Persuading Adolescent Males to Recognise the Negative Consequences of Alcohol Consumption: A Communications Challenge
Faculty of Business and Public Management
School of Marketing, Tourism and Leisure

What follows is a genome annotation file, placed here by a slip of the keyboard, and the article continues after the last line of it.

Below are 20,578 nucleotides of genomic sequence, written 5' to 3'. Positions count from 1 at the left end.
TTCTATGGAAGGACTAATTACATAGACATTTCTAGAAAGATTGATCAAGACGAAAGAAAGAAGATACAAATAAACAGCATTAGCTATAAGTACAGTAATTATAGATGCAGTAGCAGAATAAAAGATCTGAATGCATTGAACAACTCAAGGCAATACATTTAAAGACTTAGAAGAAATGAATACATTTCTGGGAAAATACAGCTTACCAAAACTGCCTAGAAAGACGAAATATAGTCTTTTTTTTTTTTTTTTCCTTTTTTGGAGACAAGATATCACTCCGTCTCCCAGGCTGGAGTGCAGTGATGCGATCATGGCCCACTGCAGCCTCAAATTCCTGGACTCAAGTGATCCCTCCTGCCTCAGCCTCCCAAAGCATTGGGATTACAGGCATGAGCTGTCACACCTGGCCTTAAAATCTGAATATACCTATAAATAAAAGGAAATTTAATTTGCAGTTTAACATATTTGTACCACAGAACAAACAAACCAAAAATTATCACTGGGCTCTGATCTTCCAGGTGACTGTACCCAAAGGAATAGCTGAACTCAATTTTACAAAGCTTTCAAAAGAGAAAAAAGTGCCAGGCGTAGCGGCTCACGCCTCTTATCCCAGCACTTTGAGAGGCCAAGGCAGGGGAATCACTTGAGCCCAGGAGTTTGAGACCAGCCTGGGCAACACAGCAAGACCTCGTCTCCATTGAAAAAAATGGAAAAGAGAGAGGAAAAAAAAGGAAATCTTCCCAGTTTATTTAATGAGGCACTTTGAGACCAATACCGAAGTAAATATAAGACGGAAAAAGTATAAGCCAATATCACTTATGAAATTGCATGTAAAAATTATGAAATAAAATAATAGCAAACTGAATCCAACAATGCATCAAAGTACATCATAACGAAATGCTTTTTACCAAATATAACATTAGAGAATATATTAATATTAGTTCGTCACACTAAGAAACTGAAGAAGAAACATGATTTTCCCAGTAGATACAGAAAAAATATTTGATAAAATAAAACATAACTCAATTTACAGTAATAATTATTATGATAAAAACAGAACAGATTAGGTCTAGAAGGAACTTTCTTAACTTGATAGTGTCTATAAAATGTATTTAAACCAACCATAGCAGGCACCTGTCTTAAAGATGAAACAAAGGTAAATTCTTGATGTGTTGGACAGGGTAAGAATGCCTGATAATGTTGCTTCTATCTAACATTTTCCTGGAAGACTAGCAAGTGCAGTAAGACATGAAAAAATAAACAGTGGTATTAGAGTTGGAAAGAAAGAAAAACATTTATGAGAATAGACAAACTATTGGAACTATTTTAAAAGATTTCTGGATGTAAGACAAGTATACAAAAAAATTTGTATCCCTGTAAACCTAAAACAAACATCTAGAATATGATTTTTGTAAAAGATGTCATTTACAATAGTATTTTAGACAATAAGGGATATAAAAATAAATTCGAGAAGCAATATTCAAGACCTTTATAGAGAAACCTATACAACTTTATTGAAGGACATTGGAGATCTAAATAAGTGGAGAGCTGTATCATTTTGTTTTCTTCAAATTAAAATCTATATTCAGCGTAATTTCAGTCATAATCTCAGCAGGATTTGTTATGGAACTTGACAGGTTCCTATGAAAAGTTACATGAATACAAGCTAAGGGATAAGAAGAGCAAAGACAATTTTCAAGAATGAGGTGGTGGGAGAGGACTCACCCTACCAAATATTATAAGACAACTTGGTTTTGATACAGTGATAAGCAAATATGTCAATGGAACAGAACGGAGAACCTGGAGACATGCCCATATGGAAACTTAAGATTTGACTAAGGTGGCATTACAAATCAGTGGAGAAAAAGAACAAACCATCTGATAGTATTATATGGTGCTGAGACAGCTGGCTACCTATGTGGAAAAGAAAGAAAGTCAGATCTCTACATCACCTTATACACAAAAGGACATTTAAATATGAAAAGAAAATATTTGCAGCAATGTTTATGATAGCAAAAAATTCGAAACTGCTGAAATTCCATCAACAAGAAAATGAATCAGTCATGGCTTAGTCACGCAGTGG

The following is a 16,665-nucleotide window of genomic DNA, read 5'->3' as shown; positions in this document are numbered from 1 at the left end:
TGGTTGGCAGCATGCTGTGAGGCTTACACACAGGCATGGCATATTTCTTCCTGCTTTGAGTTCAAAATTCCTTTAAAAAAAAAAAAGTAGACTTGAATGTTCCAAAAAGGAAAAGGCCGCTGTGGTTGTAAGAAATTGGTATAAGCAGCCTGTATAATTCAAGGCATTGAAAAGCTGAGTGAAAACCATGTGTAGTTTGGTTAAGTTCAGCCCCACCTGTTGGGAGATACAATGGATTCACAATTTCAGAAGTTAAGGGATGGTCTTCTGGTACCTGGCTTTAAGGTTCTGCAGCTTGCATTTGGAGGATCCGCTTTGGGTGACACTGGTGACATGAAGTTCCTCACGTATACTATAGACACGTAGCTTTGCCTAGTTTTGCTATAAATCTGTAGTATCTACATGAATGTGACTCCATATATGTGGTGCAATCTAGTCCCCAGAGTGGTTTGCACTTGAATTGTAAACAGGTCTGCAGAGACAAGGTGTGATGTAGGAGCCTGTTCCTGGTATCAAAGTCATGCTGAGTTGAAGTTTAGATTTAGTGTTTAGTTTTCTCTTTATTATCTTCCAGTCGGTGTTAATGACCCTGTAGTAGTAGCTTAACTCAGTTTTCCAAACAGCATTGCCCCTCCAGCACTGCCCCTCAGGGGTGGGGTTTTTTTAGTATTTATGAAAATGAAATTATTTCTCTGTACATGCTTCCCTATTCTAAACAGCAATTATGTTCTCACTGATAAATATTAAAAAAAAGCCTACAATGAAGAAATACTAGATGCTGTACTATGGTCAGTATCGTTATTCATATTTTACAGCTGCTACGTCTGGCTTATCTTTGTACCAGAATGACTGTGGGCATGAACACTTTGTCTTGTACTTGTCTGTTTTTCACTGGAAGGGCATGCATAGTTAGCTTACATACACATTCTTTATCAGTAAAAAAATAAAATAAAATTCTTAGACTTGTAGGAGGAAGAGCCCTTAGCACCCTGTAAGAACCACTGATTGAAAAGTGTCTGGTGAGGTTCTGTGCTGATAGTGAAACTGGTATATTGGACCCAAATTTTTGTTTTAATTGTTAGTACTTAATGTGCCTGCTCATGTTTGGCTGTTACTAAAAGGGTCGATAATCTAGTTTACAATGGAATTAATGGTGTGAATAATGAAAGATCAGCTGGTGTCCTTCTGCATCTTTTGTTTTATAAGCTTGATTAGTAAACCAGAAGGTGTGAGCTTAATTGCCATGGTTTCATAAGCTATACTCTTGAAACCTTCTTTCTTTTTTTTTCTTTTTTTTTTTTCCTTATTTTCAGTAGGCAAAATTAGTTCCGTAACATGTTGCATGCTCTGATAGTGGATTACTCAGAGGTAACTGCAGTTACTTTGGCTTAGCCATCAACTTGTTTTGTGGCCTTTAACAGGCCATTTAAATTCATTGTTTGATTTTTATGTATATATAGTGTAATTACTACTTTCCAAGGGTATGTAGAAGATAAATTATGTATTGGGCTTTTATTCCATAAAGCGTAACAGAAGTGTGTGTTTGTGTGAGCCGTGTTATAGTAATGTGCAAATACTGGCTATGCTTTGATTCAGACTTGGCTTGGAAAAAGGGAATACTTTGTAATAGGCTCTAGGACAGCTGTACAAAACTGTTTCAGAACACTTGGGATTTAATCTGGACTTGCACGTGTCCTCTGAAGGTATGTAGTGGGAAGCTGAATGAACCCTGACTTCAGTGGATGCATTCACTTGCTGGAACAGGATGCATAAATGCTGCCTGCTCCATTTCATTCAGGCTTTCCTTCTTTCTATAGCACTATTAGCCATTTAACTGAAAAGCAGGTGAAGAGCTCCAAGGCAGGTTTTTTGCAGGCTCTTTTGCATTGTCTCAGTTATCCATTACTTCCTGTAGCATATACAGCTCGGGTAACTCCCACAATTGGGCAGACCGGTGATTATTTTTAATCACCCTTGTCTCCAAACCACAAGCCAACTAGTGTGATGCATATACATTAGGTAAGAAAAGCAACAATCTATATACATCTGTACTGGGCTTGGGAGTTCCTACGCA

This paper addresses the problem of communicating with male adolescents to prevent them engaging in excessive alcohol consumption. Alcohol abuse is a significant public health problem in Australia and elsewhere, particularly among adolescent males where average consumption rates are especially high. Pettigrew’s (2001) Pleasure Myth is discussed in terms of its implications for the design of communications aimed at reducing the negative outcomes of excessive alcohol consumption among adolescent males. It is argued that to be effective, communications need to target individual-, group-, and societal-level beliefs and to be conveyed via both the mass media and personalised messages. The emphasis should be on assuring adolescent males that high levels of consumption are neither necessary nor desirable amongst their peers and society in general. The findings have implications for other “products” that are associated with strong cultural beliefs.